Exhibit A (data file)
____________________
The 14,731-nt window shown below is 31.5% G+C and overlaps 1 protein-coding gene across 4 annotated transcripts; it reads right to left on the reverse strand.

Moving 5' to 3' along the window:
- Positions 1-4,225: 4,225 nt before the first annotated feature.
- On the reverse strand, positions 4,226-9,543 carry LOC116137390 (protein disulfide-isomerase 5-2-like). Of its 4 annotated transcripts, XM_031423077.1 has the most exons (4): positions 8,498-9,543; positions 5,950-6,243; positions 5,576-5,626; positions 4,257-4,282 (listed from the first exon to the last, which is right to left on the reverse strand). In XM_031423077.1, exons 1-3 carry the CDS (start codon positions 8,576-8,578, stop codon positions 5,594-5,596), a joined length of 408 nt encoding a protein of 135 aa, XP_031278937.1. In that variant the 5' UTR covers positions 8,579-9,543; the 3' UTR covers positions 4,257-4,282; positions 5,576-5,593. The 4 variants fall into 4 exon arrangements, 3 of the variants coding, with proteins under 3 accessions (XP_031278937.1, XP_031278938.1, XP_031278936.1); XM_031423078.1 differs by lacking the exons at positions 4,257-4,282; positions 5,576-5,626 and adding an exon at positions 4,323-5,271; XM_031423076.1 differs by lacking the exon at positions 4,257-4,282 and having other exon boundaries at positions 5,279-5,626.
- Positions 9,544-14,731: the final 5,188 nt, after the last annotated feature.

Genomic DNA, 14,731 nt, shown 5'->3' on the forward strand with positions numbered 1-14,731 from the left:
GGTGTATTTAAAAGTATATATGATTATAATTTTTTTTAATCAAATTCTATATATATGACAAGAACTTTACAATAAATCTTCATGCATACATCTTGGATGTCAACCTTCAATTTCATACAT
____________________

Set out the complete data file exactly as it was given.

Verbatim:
The 14,731-nt window shown below is 31.5% G+C and overlaps 1 protein-coding gene across 4 annotated transcripts; it reads right to left on the reverse strand.

Moving 5' to 3' along the window:
- Positions 1-4,225: 4,225 nt before the first annotated feature.
- On the reverse strand, positions 4,226-9,543 carry LOC116137390 (protein disulfide-isomerase 5-2-like). Of its 4 annotated transcripts, XM_031423077.1 has the most exons (4): positions 8,498-9,543; positions 5,950-6,243; positions 5,576-5,626; positions 4,257-4,282 (listed from the first exon to the last, which is right to left on the reverse strand). In XM_031423077.1, exons 1-3 carry the CDS (start codon positions 8,576-8,578, stop codon positions 5,594-5,596), a joined length of 408 nt encoding a protein of 135 aa, XP_031278937.1. In that variant the 5' UTR covers positions 8,579-9,543; the 3' UTR covers positions 4,257-4,282; positions 5,576-5,593. The 4 variants fall into 4 exon arrangements, 3 of the variants coding, with proteins under 3 accessions (XP_031278937.1, XP_031278938.1, XP_031278936.1); XM_031423078.1 differs by lacking the exons at positions 4,257-4,282; positions 5,576-5,626 and adding an exon at positions 4,323-5,271; XM_031423076.1 differs by lacking the exon at positions 4,257-4,282 and having other exon boundaries at positions 5,279-5,626.
- Positions 9,544-14,731: the final 5,188 nt, after the last annotated feature.

Genomic DNA, 14,731 nt, shown 5'->3' on the forward strand with positions numbered 1-14,731 from the left:
GGTGTATTTAAAAGTATATATGATTATAATTTTTTTTAATCAAATTCTATATATATGACAAGAACTTTACAATAAATCTTCATGCATACATCTTGGATGTCAACCTTCAATTTCATACAT